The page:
Dampier rescue reinforces vital need for EPIRBs

Staff reporterPilbara News
View over the Dampier Archipelago.
Camera IconView over the Dampier Archipelago. Credit: WA News, Iain Gillespie

Pilbara skippers are being reminded to ensure they always carry a registered EPIRB on the water following the rescue of three men off the Dampier coast recently.

The trio’s fibreglass boat sank rapidly when it was struck by a large wave near East Intercourse Island in the Dampier Archipelago on the afternoon of Saturday, October 6, but by activating an EPIRB the men were able to be located and rescued by local marine rescue volunteers in less than two hours.

Department of Transport director of waterways safety management Chris Mather said the EPIRB had most likely saved the trio’s lives.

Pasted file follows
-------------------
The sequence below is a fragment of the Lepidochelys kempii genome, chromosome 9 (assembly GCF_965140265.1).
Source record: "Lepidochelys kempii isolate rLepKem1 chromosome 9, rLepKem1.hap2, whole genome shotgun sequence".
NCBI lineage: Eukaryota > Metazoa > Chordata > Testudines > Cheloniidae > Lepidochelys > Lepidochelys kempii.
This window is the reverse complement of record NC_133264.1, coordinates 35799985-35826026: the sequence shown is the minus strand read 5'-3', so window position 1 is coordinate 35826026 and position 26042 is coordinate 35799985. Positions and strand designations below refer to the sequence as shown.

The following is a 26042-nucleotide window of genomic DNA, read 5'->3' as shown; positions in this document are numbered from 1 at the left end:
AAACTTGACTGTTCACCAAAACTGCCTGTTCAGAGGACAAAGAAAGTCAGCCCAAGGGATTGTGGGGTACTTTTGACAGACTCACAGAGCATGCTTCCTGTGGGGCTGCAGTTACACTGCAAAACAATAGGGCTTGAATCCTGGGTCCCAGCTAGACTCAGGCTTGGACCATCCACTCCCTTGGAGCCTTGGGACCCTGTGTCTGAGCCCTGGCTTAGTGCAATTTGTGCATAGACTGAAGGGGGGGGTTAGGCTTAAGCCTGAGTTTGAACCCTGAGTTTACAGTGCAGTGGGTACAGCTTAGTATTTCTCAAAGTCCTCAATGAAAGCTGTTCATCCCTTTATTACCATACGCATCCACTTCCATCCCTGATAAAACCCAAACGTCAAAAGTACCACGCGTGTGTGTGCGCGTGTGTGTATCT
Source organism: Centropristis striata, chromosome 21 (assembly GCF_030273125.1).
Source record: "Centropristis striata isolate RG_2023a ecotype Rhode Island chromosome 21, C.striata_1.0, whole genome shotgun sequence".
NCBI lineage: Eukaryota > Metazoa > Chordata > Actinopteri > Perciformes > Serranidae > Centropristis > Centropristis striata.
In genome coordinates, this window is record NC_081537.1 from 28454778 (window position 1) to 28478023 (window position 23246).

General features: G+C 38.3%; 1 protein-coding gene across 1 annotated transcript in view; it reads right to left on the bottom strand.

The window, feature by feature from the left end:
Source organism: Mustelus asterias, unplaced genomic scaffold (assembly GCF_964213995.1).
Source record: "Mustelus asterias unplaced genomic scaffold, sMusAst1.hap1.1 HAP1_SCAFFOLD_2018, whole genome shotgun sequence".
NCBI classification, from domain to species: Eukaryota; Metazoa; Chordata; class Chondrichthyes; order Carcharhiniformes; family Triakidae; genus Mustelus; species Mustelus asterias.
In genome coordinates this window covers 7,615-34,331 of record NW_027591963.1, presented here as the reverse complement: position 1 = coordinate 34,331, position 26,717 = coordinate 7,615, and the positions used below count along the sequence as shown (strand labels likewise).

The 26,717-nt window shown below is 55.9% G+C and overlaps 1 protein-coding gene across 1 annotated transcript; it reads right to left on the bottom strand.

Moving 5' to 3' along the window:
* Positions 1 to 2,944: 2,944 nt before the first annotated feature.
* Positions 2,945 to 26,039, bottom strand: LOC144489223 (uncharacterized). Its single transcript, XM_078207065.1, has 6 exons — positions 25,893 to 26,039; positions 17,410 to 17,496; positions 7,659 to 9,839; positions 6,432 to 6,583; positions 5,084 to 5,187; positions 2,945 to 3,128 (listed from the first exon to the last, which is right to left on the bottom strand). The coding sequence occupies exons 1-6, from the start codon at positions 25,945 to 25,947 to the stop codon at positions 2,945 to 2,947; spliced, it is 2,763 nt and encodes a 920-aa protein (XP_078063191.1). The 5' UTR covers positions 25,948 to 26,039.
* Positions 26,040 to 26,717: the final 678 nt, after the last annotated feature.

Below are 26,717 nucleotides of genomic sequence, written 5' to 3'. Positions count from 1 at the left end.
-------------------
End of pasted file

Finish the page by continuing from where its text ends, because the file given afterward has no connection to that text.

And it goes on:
“This incident reinforces that EPIRBs save lives in an emergency on a vessel and skippers risk tragedy if they fail to comply with the requirement to carry (one),” he said.

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“Having a registered EPIRB means (the Australian Maritime Safety Authority) can send help much faster in an emergency.”

All WA skippers are required to carry an EPIRB — fitted with a current battery and registered with the AMSA — aboard their vessels when travelling more than two nautical miles from the coast or more than 400m from an island.

Mr Mather said AMSA also recommended that skippers carry GPS distress beacons, which allow the agency to detect a boat’s location within minutes of activation, as an extra safety measure.

The DoT will investigate the October 6 incident in line with departmental guidelines.

For more information on boating safety equipment or wh5at to do in a marine emergency, go to transport.wa.gov.au.

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